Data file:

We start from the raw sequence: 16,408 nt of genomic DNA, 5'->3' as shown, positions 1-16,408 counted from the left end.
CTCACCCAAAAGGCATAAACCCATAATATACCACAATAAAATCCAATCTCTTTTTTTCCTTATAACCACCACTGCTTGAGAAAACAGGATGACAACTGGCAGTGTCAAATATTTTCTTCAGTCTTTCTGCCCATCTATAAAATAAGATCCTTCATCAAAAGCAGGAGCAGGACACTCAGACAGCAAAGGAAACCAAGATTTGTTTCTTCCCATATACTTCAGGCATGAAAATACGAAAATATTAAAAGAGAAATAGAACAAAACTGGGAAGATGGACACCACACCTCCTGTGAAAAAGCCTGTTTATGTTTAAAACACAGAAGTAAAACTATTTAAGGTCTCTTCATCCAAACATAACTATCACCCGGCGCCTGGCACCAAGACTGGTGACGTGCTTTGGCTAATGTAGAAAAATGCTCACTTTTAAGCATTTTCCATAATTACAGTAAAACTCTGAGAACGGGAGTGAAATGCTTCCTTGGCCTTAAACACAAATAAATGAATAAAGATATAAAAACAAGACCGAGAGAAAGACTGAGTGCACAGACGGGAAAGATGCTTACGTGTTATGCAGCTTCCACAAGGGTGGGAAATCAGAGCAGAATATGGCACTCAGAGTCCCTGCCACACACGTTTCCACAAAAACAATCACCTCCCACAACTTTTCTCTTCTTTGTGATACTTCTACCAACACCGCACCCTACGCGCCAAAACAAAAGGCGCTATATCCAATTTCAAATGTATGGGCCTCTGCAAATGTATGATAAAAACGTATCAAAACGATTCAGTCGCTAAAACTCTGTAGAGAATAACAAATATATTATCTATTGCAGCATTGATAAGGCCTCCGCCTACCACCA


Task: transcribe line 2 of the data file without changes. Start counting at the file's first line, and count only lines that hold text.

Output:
CTCACCCAAAAGGCATAAACCCATAATATACCACAATAAAATCCAATCTCTTTTTTTCCTTATAACCACCACTGCTTGAGAAAACAGGATGACAACTGGCAGTGTCAAATATTTTCTTCAGTCTTTCTGCCCATCTATAAAATAAGATCCTTCATCAAAAGCAGGAGCAGGACACTCAGACAGCAAAGGAAACCAAGATTTGTTTCTTCCCATATACTTCAGGCATGAAAATACGAAAATATTAAAAGAGAAATAGAACAAAACTGGGAAGATGGACACCACACCTCCTGTGAAAAAGCCTGTTTATGTTTAAAACACAGAAGTAAAACTATTTAAGGTCTCTTCATCCAAACATAACTATCACCCGGCGCCTGGCACCAAGACTGGTGACGTGCTTTGGCTAATGTAGAAAAATGCTCACTTTTAAGCATTTTCCATAATTACAGTAAAACTCTGAGAACGGGAGTGAAATGCTTCCTTGGCCTTAAACACAAATAAATGAATAAAGATATAAAAACAAGACCGAGAGAAAGACTGAGTGCACAGACGGGAAAGATGCTTACGTGTTATGCAGCTTCCACAAGGGTGGGAAATCAGAGCAGAATATGGCACTCAGAGTCCCTGCCACACACGTTTCCACAAAAACAATCACCTCCCACAACTTTTCTCTTCTTTGTGATACTTCTACCAACACCGCACCCTACGCGCCAAAACAAAAGGCGCTATATCCAATTTCAAATGTATGGGCCTCTGCAAATGTATGATAAAAACGTATCAAAACGATTCAGTCGCTAAAACTCTGTAGAGAATAACAAATATATTATCTATTGCAGCATTGATAAGGCCTCCGCCTACCACCA